PUERTO VALLARTA, Mexico — Hurricane Calvin pushed onto the Mexican mainland near this resort city Wednesday after leaving a trail of flooding and destruction along the lower Pacific Coast.
At least 28 people were reported killed since Monday by winds, floods and storm-related rains. More than 18,000 people were forced from their homes.
Docks and airports closed as the hurricane moved slowly northward past posh resorts, oil ports and fishing villages. Coconut palms and other trees fell. Dozens of buildings were torn off their foundations or washed away.
The storm hit Manzanillo, a city of 93,000, with winds of 85 m.p.h., then sliced inland through sparsely populated countryside on its way toward Puerto Vallarta, said the U.S. National Hurricane Center in Coral Gables, Fla. By mid-afternoon, the storm was 35 miles south of Puerto Vallarta, a city of 95,000.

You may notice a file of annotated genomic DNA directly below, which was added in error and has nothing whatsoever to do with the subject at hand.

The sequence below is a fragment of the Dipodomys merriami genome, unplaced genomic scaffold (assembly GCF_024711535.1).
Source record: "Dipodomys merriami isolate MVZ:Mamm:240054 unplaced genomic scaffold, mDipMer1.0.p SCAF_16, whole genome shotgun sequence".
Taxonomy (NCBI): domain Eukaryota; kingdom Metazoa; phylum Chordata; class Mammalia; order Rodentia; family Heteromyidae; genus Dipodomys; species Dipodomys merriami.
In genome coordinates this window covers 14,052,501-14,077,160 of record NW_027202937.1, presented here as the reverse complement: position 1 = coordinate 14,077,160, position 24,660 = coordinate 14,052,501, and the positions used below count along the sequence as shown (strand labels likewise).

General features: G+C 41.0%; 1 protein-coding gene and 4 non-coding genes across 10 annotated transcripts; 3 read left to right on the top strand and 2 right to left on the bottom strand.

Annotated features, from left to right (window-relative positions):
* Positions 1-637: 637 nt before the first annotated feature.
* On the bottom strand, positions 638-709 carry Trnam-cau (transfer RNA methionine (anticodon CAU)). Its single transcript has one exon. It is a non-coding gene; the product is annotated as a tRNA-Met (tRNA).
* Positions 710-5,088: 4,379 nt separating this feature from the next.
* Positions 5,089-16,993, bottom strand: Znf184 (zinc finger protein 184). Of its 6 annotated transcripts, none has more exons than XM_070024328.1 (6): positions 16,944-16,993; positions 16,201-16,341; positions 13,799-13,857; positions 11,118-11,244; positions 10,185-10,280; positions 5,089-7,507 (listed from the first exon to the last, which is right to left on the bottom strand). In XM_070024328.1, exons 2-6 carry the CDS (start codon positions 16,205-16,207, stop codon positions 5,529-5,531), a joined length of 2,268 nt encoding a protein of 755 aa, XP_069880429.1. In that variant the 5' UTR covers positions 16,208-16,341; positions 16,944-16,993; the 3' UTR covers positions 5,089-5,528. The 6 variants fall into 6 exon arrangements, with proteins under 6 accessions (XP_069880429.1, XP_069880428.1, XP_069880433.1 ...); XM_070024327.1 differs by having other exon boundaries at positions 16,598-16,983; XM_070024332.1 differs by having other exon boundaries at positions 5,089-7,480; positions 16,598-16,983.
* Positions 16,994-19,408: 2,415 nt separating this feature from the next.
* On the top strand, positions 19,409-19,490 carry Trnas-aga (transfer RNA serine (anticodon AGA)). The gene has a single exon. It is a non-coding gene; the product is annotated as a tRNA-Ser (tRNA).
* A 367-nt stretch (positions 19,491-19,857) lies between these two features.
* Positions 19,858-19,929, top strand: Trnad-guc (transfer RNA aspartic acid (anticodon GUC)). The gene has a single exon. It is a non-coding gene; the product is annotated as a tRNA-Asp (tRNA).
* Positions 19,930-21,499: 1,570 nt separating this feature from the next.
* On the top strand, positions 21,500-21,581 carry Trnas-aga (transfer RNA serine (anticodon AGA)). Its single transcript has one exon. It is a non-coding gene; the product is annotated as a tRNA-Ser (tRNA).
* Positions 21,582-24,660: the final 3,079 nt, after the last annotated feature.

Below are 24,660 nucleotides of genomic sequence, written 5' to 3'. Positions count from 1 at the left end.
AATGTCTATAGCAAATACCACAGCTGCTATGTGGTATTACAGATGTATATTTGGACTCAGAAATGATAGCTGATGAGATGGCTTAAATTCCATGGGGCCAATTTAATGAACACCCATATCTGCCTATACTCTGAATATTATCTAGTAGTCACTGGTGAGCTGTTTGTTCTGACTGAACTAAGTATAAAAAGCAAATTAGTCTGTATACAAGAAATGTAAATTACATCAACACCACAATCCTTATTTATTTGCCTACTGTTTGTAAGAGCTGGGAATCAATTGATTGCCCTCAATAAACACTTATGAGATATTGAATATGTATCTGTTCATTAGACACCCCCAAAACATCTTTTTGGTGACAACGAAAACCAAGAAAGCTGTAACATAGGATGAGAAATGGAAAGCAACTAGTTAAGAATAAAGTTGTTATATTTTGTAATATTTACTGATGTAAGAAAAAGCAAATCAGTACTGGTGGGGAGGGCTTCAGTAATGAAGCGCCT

Its path would carry it back over the open sea, toward the Gulf of California. Mexican officials declared a hurricane watch for southern Baja California, 300 miles to the northwest of the storm.
(While most Mexico-bound flights from Los Angeles were leaving as scheduled, airline representatives said the storm had interrupted some departures to the resort cities of Acapulco, Manzanillo and Puerto Vallarta. Regular flights to Acapulco resumed Wednesday morning after various cancellations on Tuesday, officials told The Times, while Manzanillo's airport reopened Wednesday afternoon.)
There were no immediate reports of deaths in the Manzanillo-Puerto Vallarta region, but phones and power were out in much of the area, many roads were blocked and there was extensive flooding, said Marcelino Rojo of the Civil Protection Agency for Jalisco state.